Res Ipsa Loquitur and Summary Judgment; Griffin v. Menard, Inc.

Lawyers have long sought to take the Latin out of the legal lexicon. But there are still a few holdouts, such as the doctrine of res ipsa loquitur. This case addresses the burden a defendant must meet in order to get summary judgment when that doctrine is at issue.

The Griffins were shopping at Menard one day for a new bathroom vanity sink. Once they found one they liked, Walter reached up to pull the box off the shelf. Walter did not notice that the staples on the bottom of the box were loose, and the bottom of the box opened when he pulled it off the shelf. The sink fell on Walter and injured him.

The Griffins sued Menard, who then filed a third-party complaint against Briggs Plumbing, who manufactured and boxed the sink. Menard moved for summary judgment, introducing testimony from Bahr, its store manager, that (1) it had a policy not to place items on shelves if there was a problem with the box and (2) no one had brought the problem to its attention. The Griffins argued both that Menard had constructive notice (thereby creating a duty) and the doctrine of res ispa loquitur. The trial court granted Menard’s motion, and the Griffins appealed.

The first issue on appeal was whether Menard had negated the duty element of the Griffins’ negligence claim—namely, whether Menard knew that the defectively packaged sink was on its shelf. And the Court found the evidence on that issue conflicting.

Some evidence shows that “[i]t is the policy and practice of Menards that if there is any problem with the box or packaging of any item, they are not to be placed upon the shelves for sale.” But this is contradicted by Bahr’s testimony that Menard does not have a formal policy requiring that employees read the policies. As such, he admitted that Menard employees do not always follow proper procedures. Furthermore, Menard failed to designate evidence showing that this particular box had been inspected. Moreover, in response to the Griffins’ interrogatories, Menard indicated that it had no knowledge regarding when the sink at issue had been received or how long it had been on the shelf. The only designated evidence of investigative measures taken by Menard was that its employees are supposed to inspect all inventory in an entire area every eight days. According to Bahr, he could not verify if, or when, the section where the sink fell on Walter had last been inspected.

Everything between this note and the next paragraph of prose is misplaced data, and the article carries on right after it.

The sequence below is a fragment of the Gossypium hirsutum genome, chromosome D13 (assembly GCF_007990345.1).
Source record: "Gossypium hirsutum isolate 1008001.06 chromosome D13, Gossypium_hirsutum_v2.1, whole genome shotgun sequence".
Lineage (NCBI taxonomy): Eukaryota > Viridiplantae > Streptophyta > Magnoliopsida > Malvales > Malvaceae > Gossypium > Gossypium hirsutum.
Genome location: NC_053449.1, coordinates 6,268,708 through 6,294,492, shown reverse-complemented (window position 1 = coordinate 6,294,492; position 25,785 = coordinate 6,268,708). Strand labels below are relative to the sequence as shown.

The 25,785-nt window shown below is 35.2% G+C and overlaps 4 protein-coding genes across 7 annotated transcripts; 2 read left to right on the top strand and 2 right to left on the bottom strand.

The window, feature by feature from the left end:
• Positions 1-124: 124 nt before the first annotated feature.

Given this evidence, there was a genuine issue regarding whether Menard knew of this issue, and the trial court should not have granted summary judgment on this basis.
The Court then moved onto the res ipsa loquitur argument. Menard argued that res ipsa did not apply in this situation because the Griffins could not prove that Menard was in exclusive control of the defective box at the time of the incident. But again, the Court found a genuine issue of fact on this question.

As the moving party, Menard had the burden to negate the control element. The designated evidence demonstrates that Menard had the management and control of its premises. Moreover, Menard also had the power to control the stocking of the shelves, and the inspection and removal of defective products. These details leave open an issue of material fact as to the element of exclusive control.

Thus, the Court reversed the trial court’s decision and remanded for further proceedings.

It will be interesting to see this case applied to other premises liability cases in the future. The facts the Court relied upon to find a genuine issue of the res ispa loquitur doctrine are the type of facts that may be present in lots of commercial businesses, and this may prevent fewer cases from being resolved via summary judgment.

Lessons:
1. A defendant moving for summary judgment has the burden to negate an element of plaintiff’s claim by establishing that no genuine issues of material fact exist regarding the element.
2. Under res ipsa loquitur, negligence may be inferred where:
o the injuring instrumentality is shown to be under the management or exclusive control of the defendant or his servants; and
o the accident is such that in the ordinary course of things does not happen if those who have management of the injuring instrumentality use proper care.

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